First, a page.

As the case of a convicted child rapist who is set to be released from prison continues to make headlines, Gov. Charlie Baker said Wednesday that he plans to file legislation shortly to increase penalties for serial sex offenders.
Wayne Chapman was sentenced in 1977 to serve 30 years in prison for the rapes of two boys and has been civilly committed in prison as a sexually dangerous person since his criminal sentence ended, WBZ-TV reported. Chapman is now slated to be released from the civil commitment after two psychologists ruled that he is no longer a danger.
"First of all, I think people with track records like his who are convicted of the crimes like his should never get out. I mean, that's kind of my view," Baker said during an appearance on WGBH's "Boston Public Radio" on Wednesday. "I don't understand why his sentence was limited to sort of 30 years plus or minus, and then you move to this civil commitment status."
Asked by co-host Jim Braude whether there is anything the governor or his administration could do to prevent Chapman's release, Baker said he thinks there is not.
"From our point of view, I don't believe we have options available to us with respect to Wayne Chapman but I certainly think this case raises a number of issues about the current practice and the state of the law and we will file legislation shortly that significantly enhances the penalties for somebody like him who is a serial sex offender," he said.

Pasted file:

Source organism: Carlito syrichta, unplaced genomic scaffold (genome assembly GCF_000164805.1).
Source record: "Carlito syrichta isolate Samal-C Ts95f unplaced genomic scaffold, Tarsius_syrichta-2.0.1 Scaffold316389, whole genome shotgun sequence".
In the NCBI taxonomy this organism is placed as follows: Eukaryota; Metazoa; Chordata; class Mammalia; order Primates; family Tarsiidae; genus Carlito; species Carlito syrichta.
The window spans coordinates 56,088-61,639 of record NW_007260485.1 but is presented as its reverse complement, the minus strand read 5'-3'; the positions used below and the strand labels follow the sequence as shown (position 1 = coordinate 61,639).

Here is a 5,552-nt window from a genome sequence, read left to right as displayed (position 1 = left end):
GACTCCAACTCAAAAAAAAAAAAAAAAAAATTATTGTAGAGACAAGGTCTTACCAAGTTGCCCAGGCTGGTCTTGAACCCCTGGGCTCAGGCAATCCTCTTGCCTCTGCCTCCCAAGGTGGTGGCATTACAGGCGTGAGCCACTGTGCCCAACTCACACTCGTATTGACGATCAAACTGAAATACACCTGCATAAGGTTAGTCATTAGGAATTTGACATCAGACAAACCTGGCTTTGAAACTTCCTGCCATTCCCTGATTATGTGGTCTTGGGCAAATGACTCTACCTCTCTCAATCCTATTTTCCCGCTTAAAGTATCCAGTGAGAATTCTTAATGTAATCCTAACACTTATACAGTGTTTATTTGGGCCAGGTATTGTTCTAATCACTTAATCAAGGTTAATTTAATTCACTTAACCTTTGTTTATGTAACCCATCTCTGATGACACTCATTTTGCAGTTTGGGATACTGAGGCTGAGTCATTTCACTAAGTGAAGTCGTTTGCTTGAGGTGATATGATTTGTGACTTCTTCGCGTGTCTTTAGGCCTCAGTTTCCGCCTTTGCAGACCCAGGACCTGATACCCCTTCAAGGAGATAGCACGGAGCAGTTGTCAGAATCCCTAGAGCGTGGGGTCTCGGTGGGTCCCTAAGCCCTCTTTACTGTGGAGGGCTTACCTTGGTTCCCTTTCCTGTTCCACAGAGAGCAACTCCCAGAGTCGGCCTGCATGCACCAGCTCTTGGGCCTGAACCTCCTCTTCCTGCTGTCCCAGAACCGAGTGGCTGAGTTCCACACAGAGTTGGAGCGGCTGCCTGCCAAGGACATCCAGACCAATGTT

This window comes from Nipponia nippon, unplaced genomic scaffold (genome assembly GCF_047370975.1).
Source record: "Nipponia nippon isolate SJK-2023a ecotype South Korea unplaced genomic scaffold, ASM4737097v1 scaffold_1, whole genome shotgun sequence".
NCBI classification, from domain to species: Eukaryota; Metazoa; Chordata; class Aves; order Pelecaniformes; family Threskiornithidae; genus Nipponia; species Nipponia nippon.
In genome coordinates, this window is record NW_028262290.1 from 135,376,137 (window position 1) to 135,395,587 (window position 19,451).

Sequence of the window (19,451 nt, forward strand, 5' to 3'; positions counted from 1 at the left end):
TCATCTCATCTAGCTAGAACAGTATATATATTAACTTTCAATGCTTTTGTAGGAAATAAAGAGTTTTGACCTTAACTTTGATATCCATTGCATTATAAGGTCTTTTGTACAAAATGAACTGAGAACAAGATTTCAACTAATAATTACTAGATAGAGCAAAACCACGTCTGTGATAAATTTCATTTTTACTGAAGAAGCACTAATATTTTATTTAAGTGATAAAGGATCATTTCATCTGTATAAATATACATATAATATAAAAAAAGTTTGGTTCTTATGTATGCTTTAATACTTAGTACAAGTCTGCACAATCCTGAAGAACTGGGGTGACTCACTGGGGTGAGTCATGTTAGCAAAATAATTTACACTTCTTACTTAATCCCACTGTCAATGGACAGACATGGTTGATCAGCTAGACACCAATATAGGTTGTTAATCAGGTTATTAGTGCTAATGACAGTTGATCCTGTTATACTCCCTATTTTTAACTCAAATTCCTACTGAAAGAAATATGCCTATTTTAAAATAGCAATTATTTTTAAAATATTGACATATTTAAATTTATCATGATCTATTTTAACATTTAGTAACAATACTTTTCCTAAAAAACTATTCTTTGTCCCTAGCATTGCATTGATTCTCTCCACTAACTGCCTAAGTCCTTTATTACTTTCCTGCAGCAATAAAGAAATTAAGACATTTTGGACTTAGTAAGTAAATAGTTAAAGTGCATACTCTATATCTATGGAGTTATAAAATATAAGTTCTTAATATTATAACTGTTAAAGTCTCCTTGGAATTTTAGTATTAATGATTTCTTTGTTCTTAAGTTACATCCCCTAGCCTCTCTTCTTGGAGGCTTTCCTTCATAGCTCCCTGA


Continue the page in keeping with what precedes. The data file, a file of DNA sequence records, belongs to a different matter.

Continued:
Baker said his legislation will also include recommendations on how to change the process of releasing someone like Chapman to include having a jury or judge consider whether the prisoner to be released is a danger to themselves or others.
He said his administration is "not sure about this one yet," but told Braude that he envisions his bill will also include some kind of monitoring of sex offenders who are released from being civilly committed.
Baker said his understanding is that neither of the two psychologists who determined Chapman is no longer a danger think that "his behavior or his attitude about any of this has changed at all."
"They're basically making a judgment call, based on his physical condition, that he is no longer physically able to be a danger. I gotta tell you, that's a pretty weak read in my opinion," he said. "And I think because of that we need a process where you need to go back to court and get in front of either a jury or a single justice of some kind before you're simply let go."
The governor on Wednesday also said his administration is talking with the Legislature and legal experts about the possibility of seeking a revival of the death penalty for people convicted of killing a police officer.
Baker has voiced his support for capital punishment for the killing of a police officer in the past and during Wednesday's radio appearance was asked by a caller to explain his support.
"There just aren't a lot of jobs, it's so hard for me to think of ones where people literally every day potentially walk into a life-threatening situation where someone can just take them out in what would seem to be the most routine circumstance of that particular job," he said. "For that reason and that reason only, I believe that for people who take these people out, they deserve to be held to a very high standard and for me that standard would be death."
Baker said he understands "there are huge constitutional issues associated with this" and said his administration has been talking with the Legislature and legal scholars about a possible bill.
The governor said he has "a particular point of view here and I get the fact that it's not one that's shared by everybody and I'm OK with that."
"We get the fact that it is a tall order and a high hill to climb but I just can't think of anybody else who — literally every single day — puts themselves in a position where they're vulnerable to this sort of thing and they deal with people who in many cases don't care, and that bothers me," Baker said.